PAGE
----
Alfred (Lord) Tennyson



Alfred (Lord) Tennyson is buried in 'Poets' Corner', Westminster Abbey, London, England.

Burial Stone of Alfred Tennyson
Photograph by Mike Reed

He was born at Somersby in Lincolnshire in 1809. His father, George Tennyson, was the rector at Somersby but he suffered from epilepsy, mental instability and had a drug and alcohol problem.. However, he was a learned man and educated his son at home.

In 1827 Tennyson went to Trinity College, Cambridge where he soon became friendly with Arthur Henry Hallam a fellow member of The Apostles. Hallam also fell in love with Tennyson's sister Emily. Unfortunately, in 1833 Arthur Hallam died while travelling in Austria with his father. This event affected Tennyson greatly and prompted him to start writing a series of lyrics which would later became In Memoriam.

In 1836 Tennyson fell in love with Emily Sellwood - the daughter of a Lincolnshire solicitor - however their marriage was delayed until 1850 due to his precarious financial circumstances and worries by Emily's family concerning the general mental health of the Tennysons.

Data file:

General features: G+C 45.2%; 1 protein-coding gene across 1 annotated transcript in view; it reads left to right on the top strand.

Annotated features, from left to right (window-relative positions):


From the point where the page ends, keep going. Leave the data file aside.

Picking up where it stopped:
Their situation improved dramatically when Tennyson was appointed poet laureate in 1850 following the death of William Wordsworth - possibly on the recommendation of Prince Albert. This enabled him to move to Farringford on the Isle of Wight.

Tennyson Statue at Lincoln Cathedral
Designed by George Frederick Watts.

1850 also saw the publication of  In Memoriam to great popular and critical acclaim.

Tennyson was one of the most popular poets of the Victorian age - outselling even Henry Wadsworth Longfellow. His reputation was secured by Maud, and Other Poems (1855) and Idylls of the King (1859). Even Queen Victoria was among his admirers. 

He was a consummate lyricist - and his work is full of melancholy and a sense of mortality. T.S.Eliot said of him that he had: 'the finest ear of any English poet since Milton'.

At his funeral, his poem Crossing the Bar was set to music by Sir Frederick Bridge.

There are memorials to Tennyson on the Isle of Wight and in the grounds of Lincoln Cathedral.

Sunset and evening star,
   And one clear call for me!
And may there be no moaning of the bar,
   When I put out to sea,

But such a tide as moving seems asleep,
   Too full for sound and foam,
When that which drew from out the boundless deep
   Turns again home.

Twilight and evening bell,
   And after that the dark!
And may there be no sadness of farewell,
   When I embark;

For tho' from out our bourne of Time and Place 
   The flood may bear me far,
I hope to see my Pilot face to face
   When I have crost the bar.

Crossing The Bar

Read more of Tennyson's poetry






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